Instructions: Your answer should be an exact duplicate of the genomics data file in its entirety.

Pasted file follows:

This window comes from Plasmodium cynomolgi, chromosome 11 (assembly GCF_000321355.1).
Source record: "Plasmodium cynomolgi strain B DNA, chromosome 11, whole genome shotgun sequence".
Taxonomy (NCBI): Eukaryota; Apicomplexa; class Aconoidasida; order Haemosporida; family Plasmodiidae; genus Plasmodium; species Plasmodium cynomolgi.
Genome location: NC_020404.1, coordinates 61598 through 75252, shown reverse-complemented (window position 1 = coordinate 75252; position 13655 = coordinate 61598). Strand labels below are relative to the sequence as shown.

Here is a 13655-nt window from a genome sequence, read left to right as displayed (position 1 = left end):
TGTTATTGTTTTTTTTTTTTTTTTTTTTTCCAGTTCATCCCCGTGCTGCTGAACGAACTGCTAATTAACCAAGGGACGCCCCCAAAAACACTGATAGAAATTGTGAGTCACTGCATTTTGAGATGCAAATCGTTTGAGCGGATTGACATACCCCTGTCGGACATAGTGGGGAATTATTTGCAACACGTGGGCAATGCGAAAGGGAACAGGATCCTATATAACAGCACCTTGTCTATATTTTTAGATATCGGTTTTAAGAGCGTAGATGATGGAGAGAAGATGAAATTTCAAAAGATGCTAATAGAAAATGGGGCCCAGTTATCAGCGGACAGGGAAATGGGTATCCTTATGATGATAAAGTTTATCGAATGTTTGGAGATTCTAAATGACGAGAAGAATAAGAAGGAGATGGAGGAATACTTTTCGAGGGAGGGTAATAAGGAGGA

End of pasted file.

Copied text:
This window comes from Plasmodium cynomolgi, chromosome 11 (assembly GCF_000321355.1).
Source record: "Plasmodium cynomolgi strain B DNA, chromosome 11, whole genome shotgun sequence".
Taxonomy (NCBI): Eukaryota; Apicomplexa; class Aconoidasida; order Haemosporida; family Plasmodiidae; genus Plasmodium; species Plasmodium cynomolgi.
Genome location: NC_020404.1, coordinates 61598 through 75252, shown reverse-complemented (window position 1 = coordinate 75252; position 13655 = coordinate 61598). Strand labels below are relative to the sequence as shown.

Here is a 13655-nt window from a genome sequence, read left to right as displayed (position 1 = left end):
TGTTATTGTTTTTTTTTTTTTTTTTTTTTCCAGTTCATCCCCGTGCTGCTGAACGAACTGCTAATTAACCAAGGGACGCCCCCAAAAACACTGATAGAAATTGTGAGTCACTGCATTTTGAGATGCAAATCGTTTGAGCGGATTGACATACCCCTGTCGGACATAGTGGGGAATTATTTGCAACACGTGGGCAATGCGAAAGGGAACAGGATCCTATATAACAGCACCTTGTCTATATTTTTAGATATCGGTTTTAAGAGCGTAGATGATGGAGAGAAGATGAAATTTCAAAAGATGCTAATAGAAAATGGGGCCCAGTTATCAGCGGACAGGGAAATGGGTATCCTTATGATGATAAAGTTTATCGAATGTTTGGAGATTCTAAATGACGAGAAGAATAAGAAGGAGATGGAGGAATACTTTTCGAGGGAGGGTAATAAGGAGGA